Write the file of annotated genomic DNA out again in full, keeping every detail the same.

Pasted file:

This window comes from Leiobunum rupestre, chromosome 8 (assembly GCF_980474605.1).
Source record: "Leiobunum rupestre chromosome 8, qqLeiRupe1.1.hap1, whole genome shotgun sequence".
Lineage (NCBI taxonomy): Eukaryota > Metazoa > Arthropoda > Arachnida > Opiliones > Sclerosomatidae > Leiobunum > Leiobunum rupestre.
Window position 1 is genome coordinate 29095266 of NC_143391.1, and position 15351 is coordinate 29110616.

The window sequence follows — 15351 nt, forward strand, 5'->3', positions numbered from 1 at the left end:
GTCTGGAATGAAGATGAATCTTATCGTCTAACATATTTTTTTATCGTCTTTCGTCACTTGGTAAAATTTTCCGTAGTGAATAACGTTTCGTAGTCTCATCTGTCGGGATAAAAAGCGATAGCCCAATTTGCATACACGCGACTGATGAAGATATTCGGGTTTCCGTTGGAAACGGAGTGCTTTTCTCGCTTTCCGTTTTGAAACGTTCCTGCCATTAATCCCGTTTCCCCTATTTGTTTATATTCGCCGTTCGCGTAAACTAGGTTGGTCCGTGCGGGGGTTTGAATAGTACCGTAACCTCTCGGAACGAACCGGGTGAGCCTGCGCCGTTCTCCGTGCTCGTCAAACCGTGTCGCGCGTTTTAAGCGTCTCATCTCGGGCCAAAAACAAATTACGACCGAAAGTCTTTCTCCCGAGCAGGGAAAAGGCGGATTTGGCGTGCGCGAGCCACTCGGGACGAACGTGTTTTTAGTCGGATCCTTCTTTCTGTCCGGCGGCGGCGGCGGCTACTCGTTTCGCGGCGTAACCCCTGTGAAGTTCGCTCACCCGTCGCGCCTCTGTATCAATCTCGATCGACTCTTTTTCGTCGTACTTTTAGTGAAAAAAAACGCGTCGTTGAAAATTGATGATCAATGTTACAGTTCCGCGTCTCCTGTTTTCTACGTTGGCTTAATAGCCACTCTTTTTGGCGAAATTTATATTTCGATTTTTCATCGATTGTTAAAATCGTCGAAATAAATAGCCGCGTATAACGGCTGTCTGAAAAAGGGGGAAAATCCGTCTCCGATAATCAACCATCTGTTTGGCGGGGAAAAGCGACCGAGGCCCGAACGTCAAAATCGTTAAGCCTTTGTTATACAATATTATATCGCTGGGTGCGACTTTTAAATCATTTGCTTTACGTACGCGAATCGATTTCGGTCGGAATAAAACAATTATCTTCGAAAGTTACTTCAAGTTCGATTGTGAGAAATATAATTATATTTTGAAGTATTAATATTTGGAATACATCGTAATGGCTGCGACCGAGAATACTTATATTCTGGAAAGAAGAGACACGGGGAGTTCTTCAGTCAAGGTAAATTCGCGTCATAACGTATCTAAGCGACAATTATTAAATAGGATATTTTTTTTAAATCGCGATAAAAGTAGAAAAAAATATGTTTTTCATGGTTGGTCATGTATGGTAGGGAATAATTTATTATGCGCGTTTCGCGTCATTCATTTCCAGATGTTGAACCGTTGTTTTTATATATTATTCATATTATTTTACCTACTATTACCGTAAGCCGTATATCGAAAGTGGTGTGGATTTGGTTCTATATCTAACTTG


This window comes from Leiobunum rupestre, chromosome 8 (assembly GCF_980474605.1).
Source record: "Leiobunum rupestre chromosome 8, qqLeiRupe1.1.hap1, whole genome shotgun sequence".
Lineage (NCBI taxonomy): Eukaryota > Metazoa > Arthropoda > Arachnida > Opiliones > Sclerosomatidae > Leiobunum > Leiobunum rupestre.
Window position 1 is genome coordinate 29095266 of NC_143391.1, and position 15351 is coordinate 29110616.

The window sequence follows — 15351 nt, forward strand, 5'->3', positions numbered from 1 at the left end:
GTCTGGAATGAAGATGAATCTTATCGTCTAACATATTTTTTTATCGTCTTTCGTCACTTGGTAAAATTTTCCGTAGTGAATAACGTTTCGTAGTCTCATCTGTCGGGATAAAAAGCGATAGCCCAATTTGCATACACGCGACTGATGAAGATATTCGGGTTTCCGTTGGAAACGGAGTGCTTTTCTCGCTTTCCGTTTTGAAACGTTCCTGCCATTAATCCCGTTTCCCCTATTTGTTTATATTCGCCGTTCGCGTAAACTAGGTTGGTCCGTGCGGGGGTTTGAATAGTACCGTAACCTCTCGGAACGAACCGGGTGAGCCTGCGCCGTTCTCCGTGCTCGTCAAACCGTGTCGCGCGTTTTAAGCGTCTCATCTCGGGCCAAAAACAAATTACGACCGAAAGTCTTTCTCCCGAGCAGGGAAAAGGCGGATTTGGCGTGCGCGAGCCACTCGGGACGAACGTGTTTTTAGTCGGATCCTTCTTTCTGTCCGGCGGCGGCGGCGGCTACTCGTTTCGCGGCGTAACCCCTGTGAAGTTCGCTCACCCGTCGCGCCTCTGTATCAATCTCGATCGACTCTTTTTCGTCGTACTTTTAGTGAAAAAAAACGCGTCGTTGAAAATTGATGATCAATGTTACAGTTCCGCGTCTCCTGTTTTCTACGTTGGCTTAATAGCCACTCTTTTTGGCGAAATTTATATTTCGATTTTTCATCGATTGTTAAAATCGTCGAAATAAATAGCCGCGTATAACGGCTGTCTGAAAAAGGGGGAAAATCCGTCTCCGATAATCAACCATCTGTTTGGCGGGGAAAAGCGACCGAGGCCCGAACGTCAAAATCGTTAAGCCTTTGTTATACAATATTATATCGCTGGGTGCGACTTTTAAATCATTTGCTTTACGTACGCGAATCGATTTCGGTCGGAATAAAACAATTATCTTCGAAAGTTACTTCAAGTTCGATTGTGAGAAATATAATTATATTTTGAAGTATTAATATTTGGAATACATCGTAATGGCTGCGACCGAGAATACTTATATTCTGGAAAGAAGAGACACGGGGAGTTCTTCAGTCAAGGTAAATTCGCGTCATAACGTATCTAAGCGACAATTATTAAATAGGATATTTTTTTTAAATCGCGATAAAAGTAGAAAAAAATATGTTTTTCATGGTTGGTCATGTATGGTAGGGAATAATTTATTATGCGCGTTTCGCGTCATTCATTTCCAGATGTTGAACCGTTGTTTTTATATATTATTCATATTATTTTACCTACTATTACCGTAAGCCGTATATCGAAAGTGGTGTGGATTTGGTTCTATATCTAACTTG